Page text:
I have a lot of friends, associates and neighbors who haven't at all been affected by what's happening politically - they still have their health care insurance and access to health care, their pension is protected, their families aren't in danger of being stopped by police for no good reason or any family members being deported, they won't be targeted by predatory lenders, they don't have family members in jail for minor drug offenses, they don't have family members addicted to opiates and with no access to treatment, they would have access to abortion services if they need them, they have access to birth control, they have access to high-quality education for their kids, they own their homes and can make mortgage payments, and on and on. Some of them do speak out. Most don't. Some who are silent seem to flaunt the fact that they are able to not worry about politics.

To not have to be worried about what's happening in the White House, Congress and the state legislature is a privilege. That's what privilege is. You can't bristle at the idea that you are privileged if your health, safety, economic prosperity and future are safe under Donald Trump.

I'm not asking anyone to embrace the words of Jesus Christ and give up their homes, their wealth and jobs and spend their time 24 hours a day working for the sick and the poor. I notice there aren't many Christians asking for that either, BTW. I'm not asking that both because it's not practical and because I'm an athiest. But if you are being silent about what is going on right now, if you are smirking "I just don't want to be political right now, it's so exhausting," then you ARE part of the problem. And you can't sit this one out and think that's okay and then balk when someone calls you privileged.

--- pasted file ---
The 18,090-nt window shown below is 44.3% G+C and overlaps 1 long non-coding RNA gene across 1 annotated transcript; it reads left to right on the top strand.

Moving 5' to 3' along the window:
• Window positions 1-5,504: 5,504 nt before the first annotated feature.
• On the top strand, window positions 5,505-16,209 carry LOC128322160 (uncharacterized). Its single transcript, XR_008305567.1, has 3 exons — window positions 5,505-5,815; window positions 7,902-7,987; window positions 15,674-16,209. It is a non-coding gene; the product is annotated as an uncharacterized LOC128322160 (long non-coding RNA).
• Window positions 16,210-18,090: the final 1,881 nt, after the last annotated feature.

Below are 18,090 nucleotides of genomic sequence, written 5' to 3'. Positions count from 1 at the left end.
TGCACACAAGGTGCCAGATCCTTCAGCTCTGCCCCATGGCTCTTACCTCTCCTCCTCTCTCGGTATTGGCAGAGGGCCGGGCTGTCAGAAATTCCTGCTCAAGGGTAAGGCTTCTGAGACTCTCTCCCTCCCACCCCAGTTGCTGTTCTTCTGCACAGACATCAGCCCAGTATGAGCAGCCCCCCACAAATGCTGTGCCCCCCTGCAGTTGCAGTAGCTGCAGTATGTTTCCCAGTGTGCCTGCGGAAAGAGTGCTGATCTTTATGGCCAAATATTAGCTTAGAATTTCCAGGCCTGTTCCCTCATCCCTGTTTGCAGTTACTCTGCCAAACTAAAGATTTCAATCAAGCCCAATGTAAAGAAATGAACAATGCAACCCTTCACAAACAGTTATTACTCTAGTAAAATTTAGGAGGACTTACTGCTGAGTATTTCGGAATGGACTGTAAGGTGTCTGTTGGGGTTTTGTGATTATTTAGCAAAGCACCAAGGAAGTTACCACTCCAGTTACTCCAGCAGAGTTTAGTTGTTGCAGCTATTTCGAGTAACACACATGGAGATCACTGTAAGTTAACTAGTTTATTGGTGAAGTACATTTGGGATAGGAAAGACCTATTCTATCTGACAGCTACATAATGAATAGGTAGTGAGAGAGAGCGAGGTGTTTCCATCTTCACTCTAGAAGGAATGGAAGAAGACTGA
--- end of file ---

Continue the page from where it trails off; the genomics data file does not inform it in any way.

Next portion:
But enough about you. Let's talk about me again.

I'm ardent. That's my word. Ardent. Until I was 30, I would say my word was confused, because that's how I felt most of the time. I still feel confused a lot of the time. And insecure. But the word that feels like me the most these days, and has for many years, is ardent. And I want that word to be mine for the rest of my life. Because when I decide I want to dial it back, that I want to be quieter, and less outspoken, and when I avoid confrontation at all costs, I end up being MISERABLE.

I never bring up politics in face-to-face settings unless someone else does. Never. But I will respond if someone else brings it up. Sometimes, my response is, "I can't listen to this" and I walk away. Sometimes it's looking something up online on my smartphone to counter an argument. But I still believe that silence means approval. And I will not be silent.